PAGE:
A Near-Linear Time Algorithm for the Chamfer Distance (via zoom)

Abstract: I will describe a fast algorithm to approximate the Chamfer distance, a commonly used proxy for the more computationally demanding Earth-Mover (Optimal Transport) Distance. For any two point sets A and B of size n, the Chamfer distance from A to B is defined as CH(A, B) = sum over x in A of d(x, B), where d(x, B) is the minimum distance from x to any point in B. In other words, it is the sum of nearest neighbor distances from A to B. The Chamfer distance is a popular measure of dissimilarity between point clouds, used in many machine learning, computer vision, and graphics applications, and admits a straightforward O(n^2)-time brute force algorithm. However, the quadratic dependence on n in the running time makes the naive approach intractable for large datasets. I will present a (1+epsilon)-approximate algorithm for estimating the Chamfer distance with a near-linear running time. Our experiments demonstrate that it is both accurate and fast on large high-dimensional datasets.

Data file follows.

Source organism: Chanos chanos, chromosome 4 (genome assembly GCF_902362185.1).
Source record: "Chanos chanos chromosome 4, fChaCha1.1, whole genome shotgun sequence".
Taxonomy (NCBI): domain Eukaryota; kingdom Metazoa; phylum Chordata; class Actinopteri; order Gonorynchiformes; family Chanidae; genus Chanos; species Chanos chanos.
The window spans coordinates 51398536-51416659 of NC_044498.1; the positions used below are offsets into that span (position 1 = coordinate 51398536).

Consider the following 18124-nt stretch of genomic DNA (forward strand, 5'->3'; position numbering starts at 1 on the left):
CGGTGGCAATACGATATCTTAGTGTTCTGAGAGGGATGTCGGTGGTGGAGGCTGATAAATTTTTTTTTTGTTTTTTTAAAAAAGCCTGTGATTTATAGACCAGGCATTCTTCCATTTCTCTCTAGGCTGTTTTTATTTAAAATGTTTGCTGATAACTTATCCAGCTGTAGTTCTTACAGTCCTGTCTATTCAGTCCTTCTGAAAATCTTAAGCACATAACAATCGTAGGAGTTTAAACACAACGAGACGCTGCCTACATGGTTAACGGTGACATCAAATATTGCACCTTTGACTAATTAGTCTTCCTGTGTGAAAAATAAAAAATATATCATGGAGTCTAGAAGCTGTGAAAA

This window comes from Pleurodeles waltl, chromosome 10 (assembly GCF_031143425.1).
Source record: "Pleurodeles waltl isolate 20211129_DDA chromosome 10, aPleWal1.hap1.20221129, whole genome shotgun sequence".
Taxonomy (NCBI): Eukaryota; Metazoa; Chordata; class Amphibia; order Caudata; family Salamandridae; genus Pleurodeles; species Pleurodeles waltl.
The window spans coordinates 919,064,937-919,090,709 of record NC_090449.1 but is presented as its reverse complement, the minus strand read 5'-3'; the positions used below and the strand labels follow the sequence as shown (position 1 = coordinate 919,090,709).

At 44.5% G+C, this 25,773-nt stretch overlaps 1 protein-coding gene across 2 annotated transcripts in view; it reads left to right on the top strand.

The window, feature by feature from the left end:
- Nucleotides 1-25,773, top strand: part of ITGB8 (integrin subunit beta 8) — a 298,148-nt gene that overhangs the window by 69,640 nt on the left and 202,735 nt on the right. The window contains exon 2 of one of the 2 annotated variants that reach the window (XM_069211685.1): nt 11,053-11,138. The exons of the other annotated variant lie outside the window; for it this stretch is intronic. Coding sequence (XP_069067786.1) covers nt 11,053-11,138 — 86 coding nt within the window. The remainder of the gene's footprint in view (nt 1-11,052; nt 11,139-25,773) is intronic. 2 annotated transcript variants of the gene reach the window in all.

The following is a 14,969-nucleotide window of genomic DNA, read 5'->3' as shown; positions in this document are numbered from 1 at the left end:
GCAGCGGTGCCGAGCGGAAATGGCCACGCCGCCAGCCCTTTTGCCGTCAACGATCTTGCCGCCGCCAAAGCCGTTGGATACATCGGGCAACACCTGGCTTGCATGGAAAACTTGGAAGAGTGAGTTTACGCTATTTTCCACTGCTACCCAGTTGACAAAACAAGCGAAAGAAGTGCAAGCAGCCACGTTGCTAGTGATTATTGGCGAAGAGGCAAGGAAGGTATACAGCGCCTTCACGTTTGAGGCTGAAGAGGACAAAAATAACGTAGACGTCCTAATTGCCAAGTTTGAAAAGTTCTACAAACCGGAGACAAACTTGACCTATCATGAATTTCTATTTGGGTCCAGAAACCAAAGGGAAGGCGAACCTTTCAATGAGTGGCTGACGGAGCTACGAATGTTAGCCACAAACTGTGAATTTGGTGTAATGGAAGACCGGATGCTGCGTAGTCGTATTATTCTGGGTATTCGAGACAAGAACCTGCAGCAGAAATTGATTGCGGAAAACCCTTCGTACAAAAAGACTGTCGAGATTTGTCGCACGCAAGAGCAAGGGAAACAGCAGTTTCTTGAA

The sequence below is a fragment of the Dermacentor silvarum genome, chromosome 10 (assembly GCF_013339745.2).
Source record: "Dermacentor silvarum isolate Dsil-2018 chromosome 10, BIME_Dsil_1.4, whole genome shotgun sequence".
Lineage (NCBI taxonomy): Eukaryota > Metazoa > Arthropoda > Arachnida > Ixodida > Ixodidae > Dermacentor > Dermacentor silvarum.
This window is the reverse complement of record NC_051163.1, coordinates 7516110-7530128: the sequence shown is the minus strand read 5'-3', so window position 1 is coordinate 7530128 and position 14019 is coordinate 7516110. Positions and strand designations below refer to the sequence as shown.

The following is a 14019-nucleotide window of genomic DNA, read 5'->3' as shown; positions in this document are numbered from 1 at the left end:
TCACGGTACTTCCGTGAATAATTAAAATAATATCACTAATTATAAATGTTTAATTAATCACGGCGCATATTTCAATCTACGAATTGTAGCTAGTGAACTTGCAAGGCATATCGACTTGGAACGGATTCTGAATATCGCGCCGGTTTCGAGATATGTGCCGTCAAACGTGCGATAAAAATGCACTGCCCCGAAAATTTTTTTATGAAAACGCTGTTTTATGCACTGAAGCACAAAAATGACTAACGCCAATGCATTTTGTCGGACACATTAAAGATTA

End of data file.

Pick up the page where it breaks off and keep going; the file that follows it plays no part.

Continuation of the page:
This is joint work with Ainesh Bakshi, Piotr Indyk, Rajesh Jayaram, and Erik Waingarten, and will appear at NeurIPS 23. 
Bio: Sandeep is a final year PhD student at MIT, advised by Piotr Indyk. His interests are broadly in efficient algorithm design. Recently, he has been working in the intersection of machine learning and algorithms by designing provable algorithms in various ML settings, such as efficient algorithms for processing large datasets, as well as using ML to inspire and motivate algorithm design.